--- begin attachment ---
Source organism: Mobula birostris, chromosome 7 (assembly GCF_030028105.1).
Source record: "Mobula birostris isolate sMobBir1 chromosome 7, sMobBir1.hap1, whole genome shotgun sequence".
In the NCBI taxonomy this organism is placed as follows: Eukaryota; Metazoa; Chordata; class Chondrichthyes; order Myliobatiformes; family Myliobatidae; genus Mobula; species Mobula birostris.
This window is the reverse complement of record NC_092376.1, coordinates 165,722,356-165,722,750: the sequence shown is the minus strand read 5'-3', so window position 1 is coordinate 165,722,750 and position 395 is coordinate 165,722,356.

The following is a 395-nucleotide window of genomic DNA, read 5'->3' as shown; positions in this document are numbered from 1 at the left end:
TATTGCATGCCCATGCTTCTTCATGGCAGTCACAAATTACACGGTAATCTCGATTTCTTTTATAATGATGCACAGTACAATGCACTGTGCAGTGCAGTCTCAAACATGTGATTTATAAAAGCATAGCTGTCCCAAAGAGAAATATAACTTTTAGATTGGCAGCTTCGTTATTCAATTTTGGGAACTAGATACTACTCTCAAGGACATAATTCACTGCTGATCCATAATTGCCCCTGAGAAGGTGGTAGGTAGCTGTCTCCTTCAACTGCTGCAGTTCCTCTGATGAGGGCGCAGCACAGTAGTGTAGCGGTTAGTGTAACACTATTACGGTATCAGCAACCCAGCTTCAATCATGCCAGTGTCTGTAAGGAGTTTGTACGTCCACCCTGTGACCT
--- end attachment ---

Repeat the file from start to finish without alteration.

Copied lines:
Source organism: Mobula birostris, chromosome 7 (assembly GCF_030028105.1).
Source record: "Mobula birostris isolate sMobBir1 chromosome 7, sMobBir1.hap1, whole genome shotgun sequence".
In the NCBI taxonomy this organism is placed as follows: Eukaryota; Metazoa; Chordata; class Chondrichthyes; order Myliobatiformes; family Myliobatidae; genus Mobula; species Mobula birostris.
This window is the reverse complement of record NC_092376.1, coordinates 165,722,356-165,722,750: the sequence shown is the minus strand read 5'-3', so window position 1 is coordinate 165,722,750 and position 395 is coordinate 165,722,356.

The following is a 395-nucleotide window of genomic DNA, read 5'->3' as shown; positions in this document are numbered from 1 at the left end:
TATTGCATGCCCATGCTTCTTCATGGCAGTCACAAATTACACGGTAATCTCGATTTCTTTTATAATGATGCACAGTACAATGCACTGTGCAGTGCAGTCTCAAACATGTGATTTATAAAAGCATAGCTGTCCCAAAGAGAAATATAACTTTTAGATTGGCAGCTTCGTTATTCAATTTTGGGAACTAGATACTACTCTCAAGGACATAATTCACTGCTGATCCATAATTGCCCCTGAGAAGGTGGTAGGTAGCTGTCTCCTTCAACTGCTGCAGTTCCTCTGATGAGGGCGCAGCACAGTAGTGTAGCGGTTAGTGTAACACTATTACGGTATCAGCAACCCAGCTTCAATCATGCCAGTGTCTGTAAGGAGTTTGTACGTCCACCCTGTGACCT